A recent piece in Barron’s profiles the Victory Sycamore Established Value Fund (VETAX, Class A Shares; Class I, R and Y Shares are available only to select investors). This $2.6 billion mid-cap value fund has a 5.75% maximum sales charge, 1.04% expense ratio and 51% turnover. According to the article

…the fund’s 11.5% return over the past 12 months trounces the S&P’s 6.8%, and puts it at the very top of its category, which has returned an average of 1.9%. But Established Value also has had outstanding performance throughout [its manager’s] entire tenure, beating 98% of its peers over 10 years, and 80% over 15.

The prospectus benchmark for the fund is the Russell Midcap® Value Index. One of the long-lived implementations of this index is the iShares Russell Mid-Cap Value ETF (IWS). Alpholio™’s calculations indicate that since 2004 the fund returned more than the ETF in about 56% of all rolling 36-month periods, 49% of 24-month periods, and 50% of 12-month periods.

Let’s take a closer at the performance of Victory Sycamore Established Value by applying a variant of Alpholio™’s patented methodology. In this approach, a dynamic reference portfolio of ETFs is constructed to closely mimic the fund’s returns. The portfolio has a fixed ETF membership but variable weights. Here is the resulting chart of cumulative RealAlpha™ for the fund:

Cumulative RealAlpha™ for Victory Sycamore Established Value Fund (VETAX)

Over the last eleven years, the fund generated around 1.4% of regular and 1.8% of lag annualized annualized RealAlpha™ (to learn more about RealAlpha™, please visit our FAQ). However, most of that RealAlpha™ was produced in just two short periods: from 2008 to 2009 and from mid-2014 to present; otherwise, the cumulative RealAlpha™ curve was largely flat. At 15.5%, the fund’s standard deviation was approximately 0.5% higher than that of the reference ETF portfolio. The fund’s RealBeta™, measured against a broad market ETF, was 1.00.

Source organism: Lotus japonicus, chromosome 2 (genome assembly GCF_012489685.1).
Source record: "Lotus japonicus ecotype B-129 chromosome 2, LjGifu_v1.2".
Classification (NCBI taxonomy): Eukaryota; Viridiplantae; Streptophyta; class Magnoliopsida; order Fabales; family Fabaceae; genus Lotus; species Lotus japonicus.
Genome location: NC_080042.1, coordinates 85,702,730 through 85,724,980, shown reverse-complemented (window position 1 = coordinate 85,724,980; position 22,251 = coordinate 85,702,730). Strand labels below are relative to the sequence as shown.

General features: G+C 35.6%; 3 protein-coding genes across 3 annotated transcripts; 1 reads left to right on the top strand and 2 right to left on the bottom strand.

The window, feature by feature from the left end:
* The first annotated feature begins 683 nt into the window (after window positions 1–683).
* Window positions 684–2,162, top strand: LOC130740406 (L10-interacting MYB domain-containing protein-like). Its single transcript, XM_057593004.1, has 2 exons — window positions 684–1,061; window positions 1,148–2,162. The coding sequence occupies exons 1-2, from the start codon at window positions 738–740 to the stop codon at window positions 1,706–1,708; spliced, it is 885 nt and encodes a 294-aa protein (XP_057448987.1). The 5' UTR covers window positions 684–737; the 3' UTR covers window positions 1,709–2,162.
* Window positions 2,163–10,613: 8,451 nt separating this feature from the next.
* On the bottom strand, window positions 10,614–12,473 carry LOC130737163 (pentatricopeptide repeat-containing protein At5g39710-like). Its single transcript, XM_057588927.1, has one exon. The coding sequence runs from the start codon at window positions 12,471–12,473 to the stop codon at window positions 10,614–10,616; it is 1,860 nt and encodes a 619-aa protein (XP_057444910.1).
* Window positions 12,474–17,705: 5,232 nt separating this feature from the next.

The following chart shows how ETF weights in the reference portfolio fluctuated over the same analysis period:

Reference Weights for Victory Sycamore Established Value Fund (VETAX)

The fund had top equivalent positions in the iShares S&P Mid-Cap 400 Value ETF (IJJ; average weight of 24.1%), Vanguard Mid-Cap ETF (VO; 21.1%), iShares Morningstar Mid-Cap ETF (JKG; 9.7%), PowerShares Dynamic Market Portfolio (PWC; 9.0%), Vanguard Industrials ETF (VIS; 8.7%), and Vanguard Energy ETF (VDE; 6.0%).

The Other component in the chart collectively represents additional six ETFs with smaller average weights. Of those, the iShares 1-3 Year Treasury Bond ETF (SHY; 5.6%) approximated cash and short-term investments of the fund.

While the Victory Sycamore Established Value Fund added a decent amount of value on a truly risk-adjusted basis, it did so in just two spurts in its recent history. In some years, the fund had significant distributions (e.g. over 14% of NAV in 2014), which made it less suitable for taxable accounts. A steep front load detracts from the fund’s appeal. Most recent data show that, when considering multi-year intervals, it took the fund ten years to beat its benchmark (8.65% vs. 7.42% annualized return) when the maximum sales charge was applied.

To learn more about the Victory Sycamore Established Value and other mutual funds, please register on our website.

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